I’d have thought 22˚ mechanical advance at 750rpm is rather a lot. What is your total advance at 750rpm?

Have you considered a wideband O2 meter for mixture analysis? Possibly a bit more helpful than a CO meter. I have welded a lambda sensor bung in each of my cars’ exhaust headers, so I can use an Innovate, which is great - Every other year or so I screw in a sensor and do a check drive under all conditions, noting the λ display.

Total advance is even higher: 25 degrees…!
I think I have to dig deeper. I’m aware of the ignition datasheet on
I could do with some additional details. For example at what rpm mechanical advance kicks in, and at what rpm the vac. advance kicks in…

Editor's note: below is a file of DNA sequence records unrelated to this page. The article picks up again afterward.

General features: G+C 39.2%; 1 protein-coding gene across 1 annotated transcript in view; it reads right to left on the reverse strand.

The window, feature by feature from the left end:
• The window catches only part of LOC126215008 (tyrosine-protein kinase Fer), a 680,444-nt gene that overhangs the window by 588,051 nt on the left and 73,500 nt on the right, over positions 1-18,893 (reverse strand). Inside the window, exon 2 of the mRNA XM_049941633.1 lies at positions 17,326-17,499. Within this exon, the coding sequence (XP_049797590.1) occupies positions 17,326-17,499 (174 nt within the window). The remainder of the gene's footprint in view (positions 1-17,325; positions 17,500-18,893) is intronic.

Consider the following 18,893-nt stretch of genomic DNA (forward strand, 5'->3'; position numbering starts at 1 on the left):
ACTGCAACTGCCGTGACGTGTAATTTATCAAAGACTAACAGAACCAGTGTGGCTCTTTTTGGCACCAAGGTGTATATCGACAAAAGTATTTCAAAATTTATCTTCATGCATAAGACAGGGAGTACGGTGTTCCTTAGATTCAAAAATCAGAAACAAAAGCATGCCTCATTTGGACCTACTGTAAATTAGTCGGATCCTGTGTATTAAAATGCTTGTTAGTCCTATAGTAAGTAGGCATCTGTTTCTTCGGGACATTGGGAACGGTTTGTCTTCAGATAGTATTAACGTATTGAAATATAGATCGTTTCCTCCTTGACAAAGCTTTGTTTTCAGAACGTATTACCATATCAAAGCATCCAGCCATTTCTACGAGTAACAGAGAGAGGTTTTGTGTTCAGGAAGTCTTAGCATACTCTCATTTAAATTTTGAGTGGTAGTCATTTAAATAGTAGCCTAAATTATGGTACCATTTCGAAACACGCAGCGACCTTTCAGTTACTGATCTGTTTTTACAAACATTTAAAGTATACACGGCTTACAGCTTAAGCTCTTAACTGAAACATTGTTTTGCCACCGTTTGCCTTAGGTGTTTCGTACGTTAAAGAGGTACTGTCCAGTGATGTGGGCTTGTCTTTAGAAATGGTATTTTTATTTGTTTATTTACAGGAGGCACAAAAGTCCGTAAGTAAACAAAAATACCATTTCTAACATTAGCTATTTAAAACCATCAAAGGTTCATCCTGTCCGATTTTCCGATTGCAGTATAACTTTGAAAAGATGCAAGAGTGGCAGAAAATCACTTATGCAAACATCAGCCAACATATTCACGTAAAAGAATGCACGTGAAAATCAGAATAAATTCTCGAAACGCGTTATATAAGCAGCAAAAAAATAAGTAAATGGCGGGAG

Regarding an AFR device… yes i have been thinking about that too. I’m looking at something with a log output. With a good resolution you even can determine whether the spring in your carb has the right strength.

I have my '56 MC set at 10 degrees static (crank). At 750 rpm and it reads the same on the advance light reading at the flywheel (vac disconnected), rising after 1100 rpm to follow the mechanical advance curve.
If you have set static to 10 degrees at the flywheel and disconnected the vac, your mechanical advance may be stuck or the vacuum unit stuck. What do you read at 2000 and 4000 rpm?

Thanks for sharing Bpp.
So no advance other than static at 750. That is something I can work with.

I’ll check 2000 and 4000 next weekend and report back!


Are these the data you’re looking for? Note: these are crankshaft degrees, not distributor degrees.

Bob K.

Thanks Bob, i think this is what I was looking for.

But just to be sure…you are explicit about crank degrees…this is the advance I should see at the flywheel using a timinglight?